Southern Africa is ripe for regional economic integration. That surprising development became evident last month during the fifth African Economic Forum, held in Namibia and attended by six heads of state, numerous finance ministers, and 800 leaders, economists, and businessmen.
Deputy President Thabo Mbeki of South Africa, echoed by President Joaquim Chissano of Mozambique and President Festus Mogwae of Botswana, made the dream of a southern African common market a realizable short-term objective. For the first time since the 1950s, a large portion of Africa finally seems poised to lower its intra-African trade barriers and create the kind of greater economic aggregation of nations that should help all the countries of southern Africa, even the poorest ones, grow sustainably. Nothing is more deserving of United States support.
The Southern African Development Community (SADC) - from the northern borders of Tanzania and the new Congo, to the southern tip of South Africa, as well as Mauritius and the Seychelles - has a combined gross domestic product of about $172 million and total population of 183 million. The potential is enormous, for Africa and the world. Until now there has been more focus on the impossibility of harmonizing the economic - and political - aspirations of the smaller countries that orbit the rich giant of South Africa. Mr. Mbeki acknowledged for the first time that South Africa understood that no regional economic grouping could succeed without the wealthiest members assisting the poorest with income transfers. But the key issue for now is the lowering of tight barriers that inhibit intra-regional trade and prevent poor countries from exporting to the richer ones.
South African businessmen and union leaders oppose lowering barriers to the import of textiles and agricultural commodities from their weaker neighbors. Products from Zimbabwe are kept out of South Africa. Zimbabwe in turn raises barriers to imports from its neighbors. To reduce poverty, these obstacles have to go. South African capital will have to be allowed to flow into the poorer countries, sometimes submerging local endeavors. Only with a larger market will southern Africa attract investment and grow more prosperous.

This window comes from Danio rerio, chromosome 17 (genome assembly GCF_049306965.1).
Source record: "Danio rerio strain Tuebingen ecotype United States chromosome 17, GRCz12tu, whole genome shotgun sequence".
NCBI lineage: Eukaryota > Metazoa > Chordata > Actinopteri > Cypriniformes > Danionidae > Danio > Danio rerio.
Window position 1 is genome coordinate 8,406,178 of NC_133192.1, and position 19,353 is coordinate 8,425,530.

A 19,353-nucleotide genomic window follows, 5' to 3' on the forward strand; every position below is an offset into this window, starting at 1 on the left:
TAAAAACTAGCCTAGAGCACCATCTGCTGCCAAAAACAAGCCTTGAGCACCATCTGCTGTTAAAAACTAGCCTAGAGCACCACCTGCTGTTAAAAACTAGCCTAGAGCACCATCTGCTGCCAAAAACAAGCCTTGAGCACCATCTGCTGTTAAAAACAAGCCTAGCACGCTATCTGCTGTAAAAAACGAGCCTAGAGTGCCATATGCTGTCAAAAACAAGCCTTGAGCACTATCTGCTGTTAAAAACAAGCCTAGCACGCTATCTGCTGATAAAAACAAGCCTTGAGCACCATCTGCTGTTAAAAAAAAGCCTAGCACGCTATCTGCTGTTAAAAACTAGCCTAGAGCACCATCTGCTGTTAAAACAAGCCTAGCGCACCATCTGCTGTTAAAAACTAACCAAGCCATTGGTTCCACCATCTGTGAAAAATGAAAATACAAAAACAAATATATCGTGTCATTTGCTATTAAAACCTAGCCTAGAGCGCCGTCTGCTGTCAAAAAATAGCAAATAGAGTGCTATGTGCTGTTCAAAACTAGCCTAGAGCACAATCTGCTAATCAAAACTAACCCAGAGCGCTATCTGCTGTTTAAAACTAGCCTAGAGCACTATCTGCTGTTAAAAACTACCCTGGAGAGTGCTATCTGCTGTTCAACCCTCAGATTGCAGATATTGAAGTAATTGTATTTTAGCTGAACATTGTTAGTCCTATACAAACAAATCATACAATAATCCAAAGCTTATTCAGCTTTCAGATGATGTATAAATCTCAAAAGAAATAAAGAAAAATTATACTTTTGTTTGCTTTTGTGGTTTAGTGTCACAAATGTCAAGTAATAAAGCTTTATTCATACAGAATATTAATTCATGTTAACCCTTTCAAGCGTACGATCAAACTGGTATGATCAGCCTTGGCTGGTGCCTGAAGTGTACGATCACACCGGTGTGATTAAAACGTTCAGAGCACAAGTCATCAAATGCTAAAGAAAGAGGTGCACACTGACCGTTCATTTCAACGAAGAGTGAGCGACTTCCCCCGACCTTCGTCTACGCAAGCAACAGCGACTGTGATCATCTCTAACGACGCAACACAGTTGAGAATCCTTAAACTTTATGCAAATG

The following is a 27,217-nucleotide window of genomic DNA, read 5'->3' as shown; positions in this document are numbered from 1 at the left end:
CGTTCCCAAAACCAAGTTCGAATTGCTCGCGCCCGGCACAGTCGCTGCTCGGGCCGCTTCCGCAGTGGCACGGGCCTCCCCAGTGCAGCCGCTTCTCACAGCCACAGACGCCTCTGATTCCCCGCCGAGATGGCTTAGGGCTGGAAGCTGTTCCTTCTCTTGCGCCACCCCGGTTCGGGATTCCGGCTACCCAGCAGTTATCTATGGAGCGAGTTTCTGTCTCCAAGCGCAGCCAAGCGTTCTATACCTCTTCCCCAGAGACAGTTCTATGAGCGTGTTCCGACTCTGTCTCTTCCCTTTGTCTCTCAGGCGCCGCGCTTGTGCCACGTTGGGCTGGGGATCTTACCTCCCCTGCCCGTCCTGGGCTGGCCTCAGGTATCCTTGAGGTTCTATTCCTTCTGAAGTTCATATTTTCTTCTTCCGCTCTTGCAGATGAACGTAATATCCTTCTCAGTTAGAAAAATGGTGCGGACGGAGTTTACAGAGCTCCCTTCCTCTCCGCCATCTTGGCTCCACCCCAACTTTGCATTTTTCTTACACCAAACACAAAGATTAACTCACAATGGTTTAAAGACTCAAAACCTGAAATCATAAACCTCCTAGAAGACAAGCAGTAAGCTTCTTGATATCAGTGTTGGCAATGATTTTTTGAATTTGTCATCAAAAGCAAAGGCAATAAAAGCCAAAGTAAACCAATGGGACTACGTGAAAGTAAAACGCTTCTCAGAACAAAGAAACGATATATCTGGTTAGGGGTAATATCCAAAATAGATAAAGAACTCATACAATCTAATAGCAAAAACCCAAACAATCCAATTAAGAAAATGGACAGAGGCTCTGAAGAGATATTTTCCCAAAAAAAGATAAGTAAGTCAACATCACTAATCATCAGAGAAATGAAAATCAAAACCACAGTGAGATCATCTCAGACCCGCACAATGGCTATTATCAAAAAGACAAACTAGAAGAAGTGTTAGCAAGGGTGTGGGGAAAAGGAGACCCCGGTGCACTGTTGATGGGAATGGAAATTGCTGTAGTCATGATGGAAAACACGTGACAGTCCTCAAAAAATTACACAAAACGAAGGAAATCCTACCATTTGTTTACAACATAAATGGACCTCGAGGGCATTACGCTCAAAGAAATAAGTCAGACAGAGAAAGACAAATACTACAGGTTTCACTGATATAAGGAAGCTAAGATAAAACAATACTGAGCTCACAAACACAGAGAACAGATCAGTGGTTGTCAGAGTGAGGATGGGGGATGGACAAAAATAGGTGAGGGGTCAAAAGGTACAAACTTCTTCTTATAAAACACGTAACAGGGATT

Realizing a free-trade zone leading toward a common market will mean limiting sovereignty, as in Europe. The power of South Africa's formidable trade unions, which seek continued protectionism, will have to be reduced. Although Mbeki promised to lead South Africa toward regional economic integration much more rapidly than anyone previously predicted, he will not be confirmed as Nelson Mandela's presidential successor until an election at the end of 1999. Until then, he will be unable to batter the trade unions.
Among the other realities in the region, President Robert Mugabe's erratic authoritarian socialist rule of Zimbabwe is out of step. His interventionist economic notions are regarded as anachronistic.
Then there's President Laurent Kabila's Congo. Exactly how SADC is going to absorb a large and potentially rich country that lacks a responsive government, effective property rights, and a national economic regime is not known. Mbeki is prepared to nurture the difficult orphan, however, and to lean on Mr. Kabila.
Southern Africa wisely wants to follow the examples of South America's Mercosur and the European Union. Led by South Africa, and assisted by the US and Europe, it can.
* Robert I. Rotberg is coordinator of the Southern African Program at the Harvard Institute for International Development, in Cambridge, Mass.